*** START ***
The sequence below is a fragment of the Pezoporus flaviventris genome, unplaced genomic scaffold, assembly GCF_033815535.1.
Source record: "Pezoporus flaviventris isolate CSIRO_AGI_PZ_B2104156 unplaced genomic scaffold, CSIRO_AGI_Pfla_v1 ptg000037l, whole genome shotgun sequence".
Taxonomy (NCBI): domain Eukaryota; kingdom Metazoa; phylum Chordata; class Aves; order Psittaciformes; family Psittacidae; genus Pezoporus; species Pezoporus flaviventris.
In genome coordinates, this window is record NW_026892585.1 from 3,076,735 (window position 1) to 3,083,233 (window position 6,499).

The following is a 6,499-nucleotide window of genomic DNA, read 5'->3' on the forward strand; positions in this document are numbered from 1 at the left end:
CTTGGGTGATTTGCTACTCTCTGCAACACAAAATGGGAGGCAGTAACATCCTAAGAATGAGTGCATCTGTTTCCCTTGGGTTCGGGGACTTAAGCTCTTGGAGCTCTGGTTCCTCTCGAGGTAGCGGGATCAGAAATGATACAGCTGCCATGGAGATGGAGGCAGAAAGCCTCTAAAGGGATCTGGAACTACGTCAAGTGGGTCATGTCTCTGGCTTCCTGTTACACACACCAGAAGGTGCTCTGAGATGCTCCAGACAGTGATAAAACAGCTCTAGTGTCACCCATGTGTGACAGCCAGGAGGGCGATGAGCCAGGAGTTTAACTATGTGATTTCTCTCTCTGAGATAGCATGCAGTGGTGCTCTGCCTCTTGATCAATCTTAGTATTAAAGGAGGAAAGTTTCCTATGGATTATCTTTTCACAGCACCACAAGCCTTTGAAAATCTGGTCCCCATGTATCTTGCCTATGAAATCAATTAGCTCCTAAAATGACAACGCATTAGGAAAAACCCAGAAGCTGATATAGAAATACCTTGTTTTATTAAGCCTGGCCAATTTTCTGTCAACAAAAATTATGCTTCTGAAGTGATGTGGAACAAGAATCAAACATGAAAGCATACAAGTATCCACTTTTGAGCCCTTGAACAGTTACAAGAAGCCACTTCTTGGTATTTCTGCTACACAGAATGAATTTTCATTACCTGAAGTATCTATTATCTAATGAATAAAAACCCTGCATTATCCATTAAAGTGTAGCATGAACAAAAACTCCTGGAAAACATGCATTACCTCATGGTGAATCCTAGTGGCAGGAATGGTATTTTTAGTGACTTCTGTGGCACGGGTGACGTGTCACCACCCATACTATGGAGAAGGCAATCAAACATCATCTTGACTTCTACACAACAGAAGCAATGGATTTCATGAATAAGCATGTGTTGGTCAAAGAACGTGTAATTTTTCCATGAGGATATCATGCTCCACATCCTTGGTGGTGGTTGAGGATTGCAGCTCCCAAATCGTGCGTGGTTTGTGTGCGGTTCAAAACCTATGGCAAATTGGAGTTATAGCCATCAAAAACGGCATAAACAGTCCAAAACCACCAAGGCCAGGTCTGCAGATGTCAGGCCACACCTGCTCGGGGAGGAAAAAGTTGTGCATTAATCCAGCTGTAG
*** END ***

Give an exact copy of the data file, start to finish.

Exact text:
The sequence below is a fragment of the Pezoporus flaviventris genome, unplaced genomic scaffold, assembly GCF_033815535.1.
Source record: "Pezoporus flaviventris isolate CSIRO_AGI_PZ_B2104156 unplaced genomic scaffold, CSIRO_AGI_Pfla_v1 ptg000037l, whole genome shotgun sequence".
Taxonomy (NCBI): domain Eukaryota; kingdom Metazoa; phylum Chordata; class Aves; order Psittaciformes; family Psittacidae; genus Pezoporus; species Pezoporus flaviventris.
In genome coordinates, this window is record NW_026892585.1 from 3,076,735 (window position 1) to 3,083,233 (window position 6,499).

The following is a 6,499-nucleotide window of genomic DNA, read 5'->3' on the forward strand; positions in this document are numbered from 1 at the left end:
CTTGGGTGATTTGCTACTCTCTGCAACACAAAATGGGAGGCAGTAACATCCTAAGAATGAGTGCATCTGTTTCCCTTGGGTTCGGGGACTTAAGCTCTTGGAGCTCTGGTTCCTCTCGAGGTAGCGGGATCAGAAATGATACAGCTGCCATGGAGATGGAGGCAGAAAGCCTCTAAAGGGATCTGGAACTACGTCAAGTGGGTCATGTCTCTGGCTTCCTGTTACACACACCAGAAGGTGCTCTGAGATGCTCCAGACAGTGATAAAACAGCTCTAGTGTCACCCATGTGTGACAGCCAGGAGGGCGATGAGCCAGGAGTTTAACTATGTGATTTCTCTCTCTGAGATAGCATGCAGTGGTGCTCTGCCTCTTGATCAATCTTAGTATTAAAGGAGGAAAGTTTCCTATGGATTATCTTTTCACAGCACCACAAGCCTTTGAAAATCTGGTCCCCATGTATCTTGCCTATGAAATCAATTAGCTCCTAAAATGACAACGCATTAGGAAAAACCCAGAAGCTGATATAGAAATACCTTGTTTTATTAAGCCTGGCCAATTTTCTGTCAACAAAAATTATGCTTCTGAAGTGATGTGGAACAAGAATCAAACATGAAAGCATACAAGTATCCACTTTTGAGCCCTTGAACAGTTACAAGAAGCCACTTCTTGGTATTTCTGCTACACAGAATGAATTTTCATTACCTGAAGTATCTATTATCTAATGAATAAAAACCCTGCATTATCCATTAAAGTGTAGCATGAACAAAAACTCCTGGAAAACATGCATTACCTCATGGTGAATCCTAGTGGCAGGAATGGTATTTTTAGTGACTTCTGTGGCACGGGTGACGTGTCACCACCCATACTATGGAGAAGGCAATCAAACATCATCTTGACTTCTACACAACAGAAGCAATGGATTTCATGAATAAGCATGTGTTGGTCAAAGAACGTGTAATTTTTCCATGAGGATATCATGCTCCACATCCTTGGTGGTGGTTGAGGATTGCAGCTCCCAAATCGTGCGTGGTTTGTGTGCGGTTCAAAACCTATGGCAAATTGGAGTTATAGCCATCAAAAACGGCATAAACAGTCCAAAACCACCAAGGCCAGGTCTGCAGATGTCAGGCCACACCTGCTCGGGGAGGAAAAAGTTGTGCATTAATCCAGCTGTAG